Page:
The thing is, as Cook’s friend said, these players did “have an inkling” that they were doing long-term damage to their bodies every time they took the field, every time they woke up the morning after and heard a doorbell that didn’t ring, and every time they covered up an injury, because they “weren’t injured they were hurt,” as Don Shula was known to ask the players who groaned on the sidelines that they couldn’t go in for the next play.  Very few twenty something males consider the long-term health consequences of their actions, so it’s debatable whether they considered this or not, but most of we naysayers haven’t put our bodies through a quarter of what they did.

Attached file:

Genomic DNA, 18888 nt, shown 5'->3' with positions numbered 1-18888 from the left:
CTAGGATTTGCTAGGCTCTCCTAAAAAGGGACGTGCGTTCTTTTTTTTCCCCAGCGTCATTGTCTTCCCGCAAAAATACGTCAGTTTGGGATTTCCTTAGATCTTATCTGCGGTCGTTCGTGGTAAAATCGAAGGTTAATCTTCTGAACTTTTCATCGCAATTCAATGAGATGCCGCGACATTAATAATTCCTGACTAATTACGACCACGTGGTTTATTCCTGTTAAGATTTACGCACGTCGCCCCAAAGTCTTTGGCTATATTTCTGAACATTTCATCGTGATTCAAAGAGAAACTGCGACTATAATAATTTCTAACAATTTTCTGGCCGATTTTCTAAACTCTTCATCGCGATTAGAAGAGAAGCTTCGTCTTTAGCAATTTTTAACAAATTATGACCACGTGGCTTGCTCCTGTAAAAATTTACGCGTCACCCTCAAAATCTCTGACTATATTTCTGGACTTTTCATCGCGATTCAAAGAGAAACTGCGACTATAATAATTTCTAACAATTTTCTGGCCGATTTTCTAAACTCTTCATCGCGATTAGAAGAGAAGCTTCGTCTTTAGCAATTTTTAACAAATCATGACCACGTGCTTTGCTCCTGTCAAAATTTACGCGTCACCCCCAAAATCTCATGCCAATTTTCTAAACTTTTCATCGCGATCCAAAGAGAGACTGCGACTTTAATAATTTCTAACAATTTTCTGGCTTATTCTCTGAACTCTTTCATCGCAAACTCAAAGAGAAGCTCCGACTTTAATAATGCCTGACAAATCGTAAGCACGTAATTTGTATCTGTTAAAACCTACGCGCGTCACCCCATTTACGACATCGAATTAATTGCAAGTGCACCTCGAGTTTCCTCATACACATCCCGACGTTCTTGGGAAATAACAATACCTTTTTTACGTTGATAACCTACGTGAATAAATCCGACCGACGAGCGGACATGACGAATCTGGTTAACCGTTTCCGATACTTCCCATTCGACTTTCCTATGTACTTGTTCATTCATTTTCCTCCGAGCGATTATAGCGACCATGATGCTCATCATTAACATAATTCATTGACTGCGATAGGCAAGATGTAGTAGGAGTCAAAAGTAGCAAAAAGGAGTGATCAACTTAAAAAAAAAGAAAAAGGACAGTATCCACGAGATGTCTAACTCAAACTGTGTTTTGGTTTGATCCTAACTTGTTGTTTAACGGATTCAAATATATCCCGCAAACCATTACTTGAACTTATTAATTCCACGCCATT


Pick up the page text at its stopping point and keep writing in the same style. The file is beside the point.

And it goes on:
Reliving the moments that made the NFL the premier game that it is today with Cook are thrilling.  The man describes the players, and the plays, with a flair that one cannot help but notice comes from the perspective of a fan.  This is the book’s great selling point for much of the book, but it is its downfall in others.  As Cook warns: “This book isn’t meant to glorify the uglier aspects of NFL football in the 1970s and early ’80s.  The drugs, the booze, the cheating and headhunting, the occasionally seamy sex, and the risks the game posed to players’ health.”  As that statement entails, there is some discussion that will satisfy prurient interests, but there’s not enough.  Don’t get me wrong, I’m not saying a book of this nature must delve into the seedier side of the game to satisfy me, but this book almost seems to respect the game too much.  It doesn’t feel rounded out enough.